Burn Out

by Al Baker from the Banner of Truth Trust UK

The seed whose fruit is righteousness is sown in peace by those who make peace. (James 3:18)

Are you presently living with a sense of hopelessness, a sort of low grade depression where you tend to speak in negative absolutes? For example, do you say, ‘My marriage will never get better. God never answers my prayers. My husband never listens to me. We will never get out of debt. Our ministry is going no where.’ Are you ready to throw in the towel, to check out, to cash in your chips, to say, ‘I have had enough! I am leaving my husband. I am getting out of the ministry.’ Have you entertained the thought of ending your life, of saying, ‘What’s the use? I cannot go on any longer.’ Are you angry, given to outbursts of anger with your spouse or children at the slightest provocation? Are you mired in self-pity, saying things like, ‘My husband does not understand me. My children ignore me. I have nothing to offer anyone.’

If so, then you are probably suffering from what many call burn out or depression. What is this malady? From where does it come? And what is the remedy for it. James is putting forth the characteristics of a good teacher, one who influences others for the sake of righteousness, saying that this heavenly wisdom cascades down from the Triune God like the Tuolome River in Yosemite Park cascades down with great power from ten thousand feet, along the Tuolome River canyon for some twenty miles, bringing refreshing water to the valley. This wisdom flows from a fountainhead that thirsts for holiness. In James 1:4 we are told to be perfect and complete, lacking in nothing; and that if anyone lacks wisdom he is to ask God for it. The wisdom of holiness is higher than the wisdom of Solomon who wanted the ‘wisdom of skill’ to govern his people. That was a good start but he did not go far enough, eventually succumbing to the big three obstacles all men face — women, horses (power), and gold and silver (mammon). See Deuteronomy 17:14-17. The wisdom we need is not earthly (inanimate like a rock or tree), natural (literally the Greek word means sensual), or demonic (inspired by the devil and hell), but is heavenly — pure, peaceable, gentle, reasonable, full of mercy and good fruits, unwavering, and without hypocrisy. The seedbed of this heavenly wisdom yields a fruitful garden of righteousness and holiness, the exact opposite of the breeding ground of earthly wisdom which yields bitter jealousy and selfish ambition where nothing can grow, where everything dies.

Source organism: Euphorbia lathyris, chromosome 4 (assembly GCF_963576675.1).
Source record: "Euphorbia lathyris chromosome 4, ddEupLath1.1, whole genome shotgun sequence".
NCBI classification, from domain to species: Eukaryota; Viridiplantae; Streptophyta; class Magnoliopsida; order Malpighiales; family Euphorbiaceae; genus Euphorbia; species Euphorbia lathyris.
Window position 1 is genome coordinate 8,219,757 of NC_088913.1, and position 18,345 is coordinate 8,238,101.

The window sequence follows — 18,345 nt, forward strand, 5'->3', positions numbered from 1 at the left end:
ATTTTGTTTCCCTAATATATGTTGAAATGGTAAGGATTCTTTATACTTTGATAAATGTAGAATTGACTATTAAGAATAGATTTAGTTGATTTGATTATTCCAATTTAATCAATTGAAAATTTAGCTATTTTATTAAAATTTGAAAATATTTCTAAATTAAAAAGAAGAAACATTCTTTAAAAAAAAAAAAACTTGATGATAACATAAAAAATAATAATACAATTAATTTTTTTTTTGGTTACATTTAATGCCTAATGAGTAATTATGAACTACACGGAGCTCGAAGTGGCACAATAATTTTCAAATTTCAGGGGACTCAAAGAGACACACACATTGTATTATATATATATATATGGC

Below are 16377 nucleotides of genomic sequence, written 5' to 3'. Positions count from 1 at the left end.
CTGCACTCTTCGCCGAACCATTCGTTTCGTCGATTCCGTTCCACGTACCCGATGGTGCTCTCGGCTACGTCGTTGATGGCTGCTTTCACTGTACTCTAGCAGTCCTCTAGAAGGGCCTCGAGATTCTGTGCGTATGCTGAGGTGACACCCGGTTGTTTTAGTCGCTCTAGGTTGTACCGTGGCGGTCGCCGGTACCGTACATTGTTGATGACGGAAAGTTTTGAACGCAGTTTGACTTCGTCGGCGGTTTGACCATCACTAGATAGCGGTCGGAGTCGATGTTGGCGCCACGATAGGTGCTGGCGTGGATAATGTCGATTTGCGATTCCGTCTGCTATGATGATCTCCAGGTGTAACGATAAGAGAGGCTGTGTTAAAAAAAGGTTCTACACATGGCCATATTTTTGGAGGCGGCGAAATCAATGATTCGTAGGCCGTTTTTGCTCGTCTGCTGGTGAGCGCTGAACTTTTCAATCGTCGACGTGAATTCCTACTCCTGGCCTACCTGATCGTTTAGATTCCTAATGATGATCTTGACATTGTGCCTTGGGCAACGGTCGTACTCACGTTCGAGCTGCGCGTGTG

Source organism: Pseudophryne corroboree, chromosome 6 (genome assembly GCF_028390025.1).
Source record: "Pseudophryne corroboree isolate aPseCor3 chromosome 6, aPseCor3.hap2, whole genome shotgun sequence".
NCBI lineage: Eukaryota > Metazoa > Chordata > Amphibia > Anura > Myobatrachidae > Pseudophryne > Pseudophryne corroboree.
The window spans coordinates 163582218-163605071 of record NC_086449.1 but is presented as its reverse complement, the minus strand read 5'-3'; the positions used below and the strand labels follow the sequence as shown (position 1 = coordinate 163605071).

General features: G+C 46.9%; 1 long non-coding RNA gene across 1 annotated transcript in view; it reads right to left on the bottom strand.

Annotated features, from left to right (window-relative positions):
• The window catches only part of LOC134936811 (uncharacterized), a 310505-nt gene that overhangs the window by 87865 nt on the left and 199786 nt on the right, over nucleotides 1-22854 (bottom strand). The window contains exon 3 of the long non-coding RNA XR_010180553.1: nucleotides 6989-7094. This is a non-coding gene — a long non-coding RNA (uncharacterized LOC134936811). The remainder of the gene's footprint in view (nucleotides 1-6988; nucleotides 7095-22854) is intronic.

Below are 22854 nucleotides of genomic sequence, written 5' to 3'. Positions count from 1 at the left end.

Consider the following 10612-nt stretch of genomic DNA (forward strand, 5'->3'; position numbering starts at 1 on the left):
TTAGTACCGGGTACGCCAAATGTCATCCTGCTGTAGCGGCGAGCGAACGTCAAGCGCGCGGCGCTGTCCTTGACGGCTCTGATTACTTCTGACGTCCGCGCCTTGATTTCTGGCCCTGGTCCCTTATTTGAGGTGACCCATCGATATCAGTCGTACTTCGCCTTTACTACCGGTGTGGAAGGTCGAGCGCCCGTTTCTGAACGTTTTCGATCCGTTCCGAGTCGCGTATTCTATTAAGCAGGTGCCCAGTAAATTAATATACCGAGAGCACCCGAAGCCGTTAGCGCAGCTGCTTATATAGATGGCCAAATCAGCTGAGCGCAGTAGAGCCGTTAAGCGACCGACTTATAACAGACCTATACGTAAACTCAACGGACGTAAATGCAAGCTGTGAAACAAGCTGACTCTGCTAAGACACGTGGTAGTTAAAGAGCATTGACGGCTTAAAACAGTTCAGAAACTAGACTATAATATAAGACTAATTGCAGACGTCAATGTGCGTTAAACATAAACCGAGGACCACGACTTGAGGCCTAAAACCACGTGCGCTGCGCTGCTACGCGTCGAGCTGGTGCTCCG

What is burn out? It is a mental, emotional, and spiritual exhaustion. This is evident in the lives of both Elijah and Jonah. In 1 Kings 19:4ff, after Elijah’s remarkable confrontation with the prophets of Baal, when he prayed down fire from heaven to burn up the water-soaked sacrifice at which the priests of Baal were woefully unsuccessful, he heard of Jezebel’s desire to kill him. He was overwhelmed with this mental, emotional, and spiritual exhaustion, asking God to take his life. He could not go further. He wanted to quit. He wanted to die. If there were so few who followed God, then life was not worth living. And we see the same thing in Jonah after this racial and religious bigot was angry with God for converting thousands of the pagan people at Nineveh. He sat down in anger, telling God that he too wanted to die. Both evidenced a sense of hopelessness, suicidal tendencies, anger, and self-pity. How about you? Do these characterize your life at this present time?